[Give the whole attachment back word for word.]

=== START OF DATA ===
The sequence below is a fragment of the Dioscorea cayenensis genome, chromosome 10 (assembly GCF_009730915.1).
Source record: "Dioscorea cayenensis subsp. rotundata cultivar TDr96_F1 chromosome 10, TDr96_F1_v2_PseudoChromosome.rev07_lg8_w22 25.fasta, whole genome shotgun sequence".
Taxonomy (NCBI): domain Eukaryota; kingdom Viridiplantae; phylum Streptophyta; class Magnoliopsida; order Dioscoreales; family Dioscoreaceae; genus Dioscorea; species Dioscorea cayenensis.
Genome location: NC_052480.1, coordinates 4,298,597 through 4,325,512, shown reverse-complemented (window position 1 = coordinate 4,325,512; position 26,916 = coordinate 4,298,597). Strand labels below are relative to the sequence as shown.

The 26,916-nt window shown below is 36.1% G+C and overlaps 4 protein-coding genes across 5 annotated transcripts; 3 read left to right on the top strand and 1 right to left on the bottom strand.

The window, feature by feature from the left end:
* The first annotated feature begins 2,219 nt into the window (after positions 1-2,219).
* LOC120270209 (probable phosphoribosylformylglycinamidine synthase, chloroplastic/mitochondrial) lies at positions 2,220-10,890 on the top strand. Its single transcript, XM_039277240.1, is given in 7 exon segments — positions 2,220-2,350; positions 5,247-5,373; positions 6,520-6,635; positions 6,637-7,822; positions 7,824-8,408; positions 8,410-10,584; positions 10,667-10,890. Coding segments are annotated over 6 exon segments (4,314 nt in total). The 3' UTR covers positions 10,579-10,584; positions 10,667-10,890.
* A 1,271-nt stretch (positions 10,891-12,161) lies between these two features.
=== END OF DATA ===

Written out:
The sequence below is a fragment of the Dioscorea cayenensis genome, chromosome 10 (assembly GCF_009730915.1).
Source record: "Dioscorea cayenensis subsp. rotundata cultivar TDr96_F1 chromosome 10, TDr96_F1_v2_PseudoChromosome.rev07_lg8_w22 25.fasta, whole genome shotgun sequence".
Taxonomy (NCBI): domain Eukaryota; kingdom Viridiplantae; phylum Streptophyta; class Magnoliopsida; order Dioscoreales; family Dioscoreaceae; genus Dioscorea; species Dioscorea cayenensis.
Genome location: NC_052480.1, coordinates 4,298,597 through 4,325,512, shown reverse-complemented (window position 1 = coordinate 4,325,512; position 26,916 = coordinate 4,298,597). Strand labels below are relative to the sequence as shown.

The 26,916-nt window shown below is 36.1% G+C and overlaps 4 protein-coding genes across 5 annotated transcripts; 3 read left to right on the top strand and 1 right to left on the bottom strand.

The window, feature by feature from the left end:
* The first annotated feature begins 2,219 nt into the window (after positions 1-2,219).
* LOC120270209 (probable phosphoribosylformylglycinamidine synthase, chloroplastic/mitochondrial) lies at positions 2,220-10,890 on the top strand. Its single transcript, XM_039277240.1, is given in 7 exon segments — positions 2,220-2,350; positions 5,247-5,373; positions 6,520-6,635; positions 6,637-7,822; positions 7,824-8,408; positions 8,410-10,584; positions 10,667-10,890. Coding segments are annotated over 6 exon segments (4,314 nt in total). The 3' UTR covers positions 10,579-10,584; positions 10,667-10,890.
* A 1,271-nt stretch (positions 10,891-12,161) lies between these two features.